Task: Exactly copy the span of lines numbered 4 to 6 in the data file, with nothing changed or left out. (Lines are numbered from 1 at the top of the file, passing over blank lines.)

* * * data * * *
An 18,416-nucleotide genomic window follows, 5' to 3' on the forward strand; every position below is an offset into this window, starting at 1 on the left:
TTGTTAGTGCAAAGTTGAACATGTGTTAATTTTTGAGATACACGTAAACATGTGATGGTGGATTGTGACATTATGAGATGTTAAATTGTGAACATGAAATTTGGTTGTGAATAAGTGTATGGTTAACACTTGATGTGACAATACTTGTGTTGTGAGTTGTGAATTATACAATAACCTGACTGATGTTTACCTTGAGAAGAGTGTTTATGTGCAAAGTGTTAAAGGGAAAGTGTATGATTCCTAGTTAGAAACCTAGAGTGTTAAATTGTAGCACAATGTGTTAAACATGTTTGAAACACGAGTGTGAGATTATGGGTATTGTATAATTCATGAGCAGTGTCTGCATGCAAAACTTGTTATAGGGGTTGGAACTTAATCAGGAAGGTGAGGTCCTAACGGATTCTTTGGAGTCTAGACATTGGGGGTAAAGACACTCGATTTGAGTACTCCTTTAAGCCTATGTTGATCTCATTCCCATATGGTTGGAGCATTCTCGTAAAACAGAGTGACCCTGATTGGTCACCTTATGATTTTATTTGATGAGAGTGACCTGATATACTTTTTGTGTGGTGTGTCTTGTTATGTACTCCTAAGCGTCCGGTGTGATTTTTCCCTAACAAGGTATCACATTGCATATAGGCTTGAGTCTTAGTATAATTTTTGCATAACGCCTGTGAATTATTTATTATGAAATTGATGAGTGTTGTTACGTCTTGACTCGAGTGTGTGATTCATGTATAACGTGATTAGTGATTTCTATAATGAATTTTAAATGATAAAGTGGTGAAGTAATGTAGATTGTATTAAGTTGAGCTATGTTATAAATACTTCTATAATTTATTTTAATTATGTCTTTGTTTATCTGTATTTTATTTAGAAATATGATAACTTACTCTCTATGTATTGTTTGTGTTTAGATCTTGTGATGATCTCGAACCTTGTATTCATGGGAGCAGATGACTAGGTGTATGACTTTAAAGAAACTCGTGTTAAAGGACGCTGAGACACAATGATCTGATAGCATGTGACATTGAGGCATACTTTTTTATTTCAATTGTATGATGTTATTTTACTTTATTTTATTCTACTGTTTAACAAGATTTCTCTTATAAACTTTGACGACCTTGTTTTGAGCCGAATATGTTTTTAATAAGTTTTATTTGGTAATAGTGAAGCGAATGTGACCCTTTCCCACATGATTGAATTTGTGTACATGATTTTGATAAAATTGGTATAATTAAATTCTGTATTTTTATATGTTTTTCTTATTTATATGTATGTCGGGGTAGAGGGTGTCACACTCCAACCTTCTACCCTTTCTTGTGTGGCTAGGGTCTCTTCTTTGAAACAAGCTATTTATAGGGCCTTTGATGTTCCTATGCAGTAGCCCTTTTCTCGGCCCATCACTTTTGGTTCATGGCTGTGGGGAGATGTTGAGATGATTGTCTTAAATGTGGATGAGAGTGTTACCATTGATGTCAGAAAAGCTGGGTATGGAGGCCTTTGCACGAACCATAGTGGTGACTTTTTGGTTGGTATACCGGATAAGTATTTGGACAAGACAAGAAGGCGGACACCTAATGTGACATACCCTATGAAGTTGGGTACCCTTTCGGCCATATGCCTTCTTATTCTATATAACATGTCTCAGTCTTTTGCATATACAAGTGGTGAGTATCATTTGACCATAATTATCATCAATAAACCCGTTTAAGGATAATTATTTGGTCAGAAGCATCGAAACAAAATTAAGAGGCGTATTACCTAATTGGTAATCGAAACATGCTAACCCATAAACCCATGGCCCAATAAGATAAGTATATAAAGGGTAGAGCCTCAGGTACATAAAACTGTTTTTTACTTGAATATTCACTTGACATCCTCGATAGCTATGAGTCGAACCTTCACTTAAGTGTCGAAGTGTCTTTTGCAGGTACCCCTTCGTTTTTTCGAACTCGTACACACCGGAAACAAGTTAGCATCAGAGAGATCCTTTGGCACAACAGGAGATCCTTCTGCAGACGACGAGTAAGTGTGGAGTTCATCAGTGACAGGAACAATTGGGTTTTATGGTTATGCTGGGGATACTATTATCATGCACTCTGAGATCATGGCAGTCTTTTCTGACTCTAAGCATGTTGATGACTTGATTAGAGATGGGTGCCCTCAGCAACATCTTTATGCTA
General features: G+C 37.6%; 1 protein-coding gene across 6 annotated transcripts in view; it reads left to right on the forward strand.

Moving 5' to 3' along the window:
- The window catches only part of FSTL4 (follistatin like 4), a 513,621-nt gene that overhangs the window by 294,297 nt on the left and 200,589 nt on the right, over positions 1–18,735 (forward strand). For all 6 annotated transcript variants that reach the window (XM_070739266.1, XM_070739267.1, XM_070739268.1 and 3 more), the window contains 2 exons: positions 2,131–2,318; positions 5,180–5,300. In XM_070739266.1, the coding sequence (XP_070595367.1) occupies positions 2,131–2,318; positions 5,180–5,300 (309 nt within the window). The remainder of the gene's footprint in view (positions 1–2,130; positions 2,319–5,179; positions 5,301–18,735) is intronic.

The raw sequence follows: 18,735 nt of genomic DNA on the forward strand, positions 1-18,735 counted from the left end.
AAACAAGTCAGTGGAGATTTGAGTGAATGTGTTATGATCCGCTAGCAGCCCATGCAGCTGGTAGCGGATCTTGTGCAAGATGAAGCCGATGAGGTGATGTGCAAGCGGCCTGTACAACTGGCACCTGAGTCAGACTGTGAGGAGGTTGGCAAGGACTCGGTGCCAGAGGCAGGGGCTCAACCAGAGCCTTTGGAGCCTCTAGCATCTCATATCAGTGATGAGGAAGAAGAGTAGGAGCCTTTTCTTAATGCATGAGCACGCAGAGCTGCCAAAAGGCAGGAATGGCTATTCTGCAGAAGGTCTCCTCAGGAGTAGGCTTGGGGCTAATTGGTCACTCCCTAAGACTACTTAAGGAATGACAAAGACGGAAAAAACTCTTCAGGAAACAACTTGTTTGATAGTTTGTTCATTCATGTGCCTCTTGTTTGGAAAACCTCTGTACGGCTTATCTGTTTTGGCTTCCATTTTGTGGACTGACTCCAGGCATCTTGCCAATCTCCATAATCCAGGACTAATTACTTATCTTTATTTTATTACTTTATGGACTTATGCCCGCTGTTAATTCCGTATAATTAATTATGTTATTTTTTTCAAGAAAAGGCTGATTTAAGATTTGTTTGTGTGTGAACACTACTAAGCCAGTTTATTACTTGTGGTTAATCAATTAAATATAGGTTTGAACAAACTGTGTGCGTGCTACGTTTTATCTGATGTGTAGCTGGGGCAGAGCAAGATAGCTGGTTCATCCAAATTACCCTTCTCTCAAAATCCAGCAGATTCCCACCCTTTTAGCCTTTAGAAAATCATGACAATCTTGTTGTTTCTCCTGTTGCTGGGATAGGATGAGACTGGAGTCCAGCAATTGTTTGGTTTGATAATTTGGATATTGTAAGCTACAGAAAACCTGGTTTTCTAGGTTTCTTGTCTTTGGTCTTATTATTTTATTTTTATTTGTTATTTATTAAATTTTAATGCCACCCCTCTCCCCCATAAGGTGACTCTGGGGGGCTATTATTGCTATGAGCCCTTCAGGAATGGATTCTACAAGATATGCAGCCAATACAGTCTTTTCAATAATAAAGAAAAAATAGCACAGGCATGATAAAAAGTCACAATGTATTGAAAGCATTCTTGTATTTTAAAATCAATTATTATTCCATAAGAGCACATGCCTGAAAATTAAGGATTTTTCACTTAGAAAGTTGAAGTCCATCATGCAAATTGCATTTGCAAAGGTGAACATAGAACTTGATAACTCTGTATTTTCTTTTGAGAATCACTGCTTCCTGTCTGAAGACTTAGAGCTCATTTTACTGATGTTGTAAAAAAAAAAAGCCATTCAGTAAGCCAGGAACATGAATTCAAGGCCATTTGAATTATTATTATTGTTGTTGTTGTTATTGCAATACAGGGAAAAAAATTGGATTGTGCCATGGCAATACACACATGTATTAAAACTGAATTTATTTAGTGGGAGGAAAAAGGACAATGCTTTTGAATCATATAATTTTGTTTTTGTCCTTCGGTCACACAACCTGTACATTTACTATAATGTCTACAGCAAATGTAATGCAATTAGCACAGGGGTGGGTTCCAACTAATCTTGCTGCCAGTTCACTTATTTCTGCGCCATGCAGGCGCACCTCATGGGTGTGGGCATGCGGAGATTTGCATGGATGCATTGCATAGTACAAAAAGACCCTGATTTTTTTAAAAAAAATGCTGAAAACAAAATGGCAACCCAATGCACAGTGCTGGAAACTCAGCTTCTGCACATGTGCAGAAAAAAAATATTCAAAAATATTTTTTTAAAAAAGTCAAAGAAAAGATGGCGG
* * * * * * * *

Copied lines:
Moving 5' to 3' along the window:
- The window catches only part of FSTL4 (follistatin like 4), a 513,621-nt gene that overhangs the window by 294,297 nt on the left and 200,589 nt on the right, over positions 1–18,735 (forward strand). For all 6 annotated transcript variants that reach the window (XM_070739266.1, XM_070739267.1, XM_070739268.1 and 3 more), the window contains 2 exons: positions 2,131–2,318; positions 5,180–5,300. In XM_070739266.1, the coding sequence (XP_070595367.1) occupies positions 2,131–2,318; positions 5,180–5,300 (309 nt within the window). The remainder of the gene's footprint in view (positions 1–2,130; positions 2,319–5,179; positions 5,301–18,735) is intronic.

The raw sequence follows: 18,735 nt of genomic DNA on the forward strand, positions 1-18,735 counted from the left end.